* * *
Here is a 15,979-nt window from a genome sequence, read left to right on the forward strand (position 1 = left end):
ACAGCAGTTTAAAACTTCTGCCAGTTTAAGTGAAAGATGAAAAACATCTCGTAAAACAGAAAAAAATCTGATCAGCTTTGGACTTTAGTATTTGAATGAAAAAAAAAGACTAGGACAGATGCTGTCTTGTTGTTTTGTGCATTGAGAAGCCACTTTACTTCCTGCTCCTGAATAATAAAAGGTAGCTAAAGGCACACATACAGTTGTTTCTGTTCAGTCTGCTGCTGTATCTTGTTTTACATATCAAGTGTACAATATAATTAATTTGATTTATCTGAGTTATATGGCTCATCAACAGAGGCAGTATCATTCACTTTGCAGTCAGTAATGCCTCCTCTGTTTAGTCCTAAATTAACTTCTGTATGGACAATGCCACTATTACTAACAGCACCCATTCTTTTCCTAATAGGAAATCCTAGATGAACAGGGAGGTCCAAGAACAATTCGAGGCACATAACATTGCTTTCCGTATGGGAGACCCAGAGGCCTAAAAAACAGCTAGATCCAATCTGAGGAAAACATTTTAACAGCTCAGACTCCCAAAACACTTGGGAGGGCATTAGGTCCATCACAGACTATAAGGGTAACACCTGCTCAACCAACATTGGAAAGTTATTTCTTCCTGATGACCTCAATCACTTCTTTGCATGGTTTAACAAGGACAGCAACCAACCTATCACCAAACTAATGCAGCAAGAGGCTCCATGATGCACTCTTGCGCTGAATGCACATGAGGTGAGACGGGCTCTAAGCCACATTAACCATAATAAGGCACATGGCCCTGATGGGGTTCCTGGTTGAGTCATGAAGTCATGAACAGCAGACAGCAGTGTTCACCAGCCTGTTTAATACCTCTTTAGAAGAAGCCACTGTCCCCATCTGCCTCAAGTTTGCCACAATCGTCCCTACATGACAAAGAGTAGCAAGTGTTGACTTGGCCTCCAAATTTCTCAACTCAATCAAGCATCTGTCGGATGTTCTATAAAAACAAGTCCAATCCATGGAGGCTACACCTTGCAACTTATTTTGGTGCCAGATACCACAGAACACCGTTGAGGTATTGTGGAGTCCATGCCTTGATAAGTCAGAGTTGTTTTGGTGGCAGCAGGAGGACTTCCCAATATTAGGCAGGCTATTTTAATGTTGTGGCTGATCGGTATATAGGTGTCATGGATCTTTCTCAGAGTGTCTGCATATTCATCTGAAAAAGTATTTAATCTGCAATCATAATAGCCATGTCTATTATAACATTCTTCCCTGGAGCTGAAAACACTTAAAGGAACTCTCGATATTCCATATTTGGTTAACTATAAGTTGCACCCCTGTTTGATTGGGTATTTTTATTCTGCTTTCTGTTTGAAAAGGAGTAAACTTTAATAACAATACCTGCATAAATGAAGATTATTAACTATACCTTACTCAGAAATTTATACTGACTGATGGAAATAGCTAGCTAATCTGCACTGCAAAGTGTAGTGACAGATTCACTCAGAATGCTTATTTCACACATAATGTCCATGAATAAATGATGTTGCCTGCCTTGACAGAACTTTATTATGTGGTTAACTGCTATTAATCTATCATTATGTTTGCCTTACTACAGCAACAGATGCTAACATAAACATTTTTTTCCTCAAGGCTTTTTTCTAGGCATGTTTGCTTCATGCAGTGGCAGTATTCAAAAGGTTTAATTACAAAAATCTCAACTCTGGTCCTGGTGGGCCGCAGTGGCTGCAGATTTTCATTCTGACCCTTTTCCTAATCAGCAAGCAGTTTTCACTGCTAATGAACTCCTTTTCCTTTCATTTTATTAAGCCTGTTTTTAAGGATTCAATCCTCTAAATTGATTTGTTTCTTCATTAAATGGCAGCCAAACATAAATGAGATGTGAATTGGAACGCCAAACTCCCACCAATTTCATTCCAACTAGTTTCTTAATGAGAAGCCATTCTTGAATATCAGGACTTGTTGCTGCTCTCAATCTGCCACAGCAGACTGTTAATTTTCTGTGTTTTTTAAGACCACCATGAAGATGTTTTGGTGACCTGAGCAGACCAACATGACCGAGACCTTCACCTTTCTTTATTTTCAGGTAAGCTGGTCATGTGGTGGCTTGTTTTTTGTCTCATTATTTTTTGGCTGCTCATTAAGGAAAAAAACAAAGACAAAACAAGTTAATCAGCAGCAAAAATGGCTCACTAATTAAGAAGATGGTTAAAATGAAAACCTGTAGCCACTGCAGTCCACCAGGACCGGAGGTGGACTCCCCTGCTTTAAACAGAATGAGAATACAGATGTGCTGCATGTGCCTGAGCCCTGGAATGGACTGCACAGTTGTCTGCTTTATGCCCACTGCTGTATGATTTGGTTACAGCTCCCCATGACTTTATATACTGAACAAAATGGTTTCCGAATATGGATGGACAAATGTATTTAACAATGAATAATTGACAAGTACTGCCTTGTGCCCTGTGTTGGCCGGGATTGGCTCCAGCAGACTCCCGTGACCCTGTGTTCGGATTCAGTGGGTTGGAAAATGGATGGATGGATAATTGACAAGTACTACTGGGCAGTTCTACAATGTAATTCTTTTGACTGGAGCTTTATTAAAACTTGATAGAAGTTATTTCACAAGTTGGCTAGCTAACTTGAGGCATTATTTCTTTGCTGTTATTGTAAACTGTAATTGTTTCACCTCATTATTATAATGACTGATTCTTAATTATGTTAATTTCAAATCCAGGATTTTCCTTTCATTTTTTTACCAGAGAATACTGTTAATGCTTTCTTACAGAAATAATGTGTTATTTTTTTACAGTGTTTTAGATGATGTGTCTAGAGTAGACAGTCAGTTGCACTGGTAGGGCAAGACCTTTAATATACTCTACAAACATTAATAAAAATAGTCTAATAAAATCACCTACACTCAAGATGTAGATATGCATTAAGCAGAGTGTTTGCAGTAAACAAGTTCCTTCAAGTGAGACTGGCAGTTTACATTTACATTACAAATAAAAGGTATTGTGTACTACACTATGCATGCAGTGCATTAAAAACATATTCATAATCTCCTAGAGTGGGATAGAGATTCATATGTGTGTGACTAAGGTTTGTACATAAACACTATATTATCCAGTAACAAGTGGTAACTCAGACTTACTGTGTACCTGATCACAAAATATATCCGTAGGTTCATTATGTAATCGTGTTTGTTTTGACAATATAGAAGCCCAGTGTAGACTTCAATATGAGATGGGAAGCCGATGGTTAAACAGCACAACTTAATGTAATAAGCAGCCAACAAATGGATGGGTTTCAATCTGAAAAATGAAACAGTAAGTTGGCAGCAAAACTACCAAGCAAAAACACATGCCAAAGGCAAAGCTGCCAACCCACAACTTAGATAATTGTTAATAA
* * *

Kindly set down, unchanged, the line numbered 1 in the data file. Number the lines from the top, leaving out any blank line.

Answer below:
Here is a 15,979-nt window from a genome sequence, read left to right on the forward strand (position 1 = left end):